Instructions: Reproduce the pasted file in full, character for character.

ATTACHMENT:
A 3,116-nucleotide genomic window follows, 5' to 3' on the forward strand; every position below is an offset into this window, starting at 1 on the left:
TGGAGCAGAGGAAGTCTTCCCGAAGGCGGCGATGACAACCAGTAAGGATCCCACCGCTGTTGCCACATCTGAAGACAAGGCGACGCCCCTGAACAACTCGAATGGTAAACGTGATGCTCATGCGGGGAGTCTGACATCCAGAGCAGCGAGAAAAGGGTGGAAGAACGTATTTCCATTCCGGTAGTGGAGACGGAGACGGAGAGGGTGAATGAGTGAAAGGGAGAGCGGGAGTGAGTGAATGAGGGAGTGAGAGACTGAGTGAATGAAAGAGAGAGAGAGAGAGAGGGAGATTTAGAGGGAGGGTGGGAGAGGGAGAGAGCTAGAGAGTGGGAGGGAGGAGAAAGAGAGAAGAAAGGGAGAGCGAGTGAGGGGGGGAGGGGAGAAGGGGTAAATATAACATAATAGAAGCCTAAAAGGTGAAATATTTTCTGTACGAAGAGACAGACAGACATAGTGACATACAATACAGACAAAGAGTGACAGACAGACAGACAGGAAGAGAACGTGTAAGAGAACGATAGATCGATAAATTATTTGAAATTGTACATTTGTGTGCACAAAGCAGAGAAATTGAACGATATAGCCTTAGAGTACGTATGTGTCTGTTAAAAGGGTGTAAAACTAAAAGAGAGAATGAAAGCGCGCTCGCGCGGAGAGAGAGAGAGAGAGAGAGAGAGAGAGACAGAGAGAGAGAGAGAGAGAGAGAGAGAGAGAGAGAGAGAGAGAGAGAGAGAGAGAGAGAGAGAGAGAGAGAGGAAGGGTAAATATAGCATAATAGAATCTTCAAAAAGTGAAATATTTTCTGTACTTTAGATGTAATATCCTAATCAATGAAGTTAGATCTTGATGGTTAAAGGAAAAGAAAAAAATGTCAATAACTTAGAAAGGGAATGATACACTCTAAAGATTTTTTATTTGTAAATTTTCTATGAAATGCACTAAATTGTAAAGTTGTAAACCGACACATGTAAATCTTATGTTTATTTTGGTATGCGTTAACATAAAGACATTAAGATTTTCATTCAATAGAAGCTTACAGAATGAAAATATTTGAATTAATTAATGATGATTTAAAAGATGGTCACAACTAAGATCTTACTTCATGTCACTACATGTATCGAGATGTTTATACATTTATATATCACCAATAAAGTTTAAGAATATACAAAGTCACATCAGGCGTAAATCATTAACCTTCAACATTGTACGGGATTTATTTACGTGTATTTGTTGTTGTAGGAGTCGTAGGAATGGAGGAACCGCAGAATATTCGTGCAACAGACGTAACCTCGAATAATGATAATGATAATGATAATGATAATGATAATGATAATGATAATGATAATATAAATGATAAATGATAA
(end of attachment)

A 3,116-nucleotide genomic window follows, 5' to 3' on the forward strand; every position below is an offset into this window, starting at 1 on the left:
TGGAGCAGAGGAAGTCTTCCCGAAGGCGGCGATGACAACCAGTAAGGATCCCACCGCTGTTGCCACATCTGAAGACAAGGCGACGCCCCTGAACAACTCGAATGGTAAACGTGATGCTCATGCGGGGAGTCTGACATCCAGAGCAGCGAGAAAAGGGTGGAAGAACGTATTTCCATTCCGGTAGTGGAGACGGAGACGGAGAGGGTGAATGAGTGAAAGGGAGAGCGGGAGTGAGTGAATGAGGGAGTGAGAGACTGAGTGAATGAAAGAGAGAGAGAGAGAGAGGGAGATTTAGAGGGAGGGTGGGAGAGGGAGAGAGCTAGAGAGTGGGAGGGAGGAGAAAGAGAGAAGAAAGGGAGAGCGAGTGAGGGGGGGAGGGGAGAAGGGGTAAATATAACATAATAGAAGCCTAAAAGGTGAAATATTTTCTGTACGAAGAGACAGACAGACATAGTGACATACAATACAGACAAAGAGTGACAGACAGACAGACAGGAAGAGAACGTGTAAGAGAACGATAGATCGATAAATTATTTGAAATTGTACATTTGTGTGCACAAAGCAGAGAAATTGAACGATATAGCCTTAGAGTACGTATGTGTCTGTTAAAAGGGTGTAAAACTAAAAGAGAGAATGAAAGCGCGCTCGCGCGGAGAGAGAGAGAGAGAGAGAGAGAGAGAGACAGAGAGAGAGAGAGAGAGAGAGAGAGAGAGAGAGAGAGAGAGAGAGAGAGAGAGAGAGAGAGAGAGAGAGAGGAAGGGTAAATATAGCATAATAGAATCTTCAAAAAGTGAAATATTTTCTGTACTTTAGATGTAATATCCTAATCAATGAAGTTAGATCTTGATGGTTAAAGGAAAAGAAAAAAATGTCAATAACTTAGAAAGGGAATGATACACTCTAAAGATTTTTTATTTGTAAATTTTCTATGAAATGCACTAAATTGTAAAGTTGTAAACCGACACATGTAAATCTTATGTTTATTTTGGTATGCGTTAACATAAAGACATTAAGATTTTCATTCAATAGAAGCTTACAGAATGAAAATATTTGAATTAATTAATGATGATTTAAAAGATGGTCACAACTAAGATCTTACTTCATGTCACTACATGTATCGAGATGTTTATACATTTATATATCACCAATAAAGTTTAAGAATATACAAAGTCACATCAGGCGTAAATCATTAACCTTCAACATTGTACGGGATTTATTTACGTGTATTTGTTGTTGTAGGAGTCGTAGGAATGGAGGAACCGCAGAATATTCGTGCAACAGACGTAACCTCGAATAATGATAATGATAATGATAATGATAATGATAATGATAATGATAATGATAATATAAATGATAAATGATAA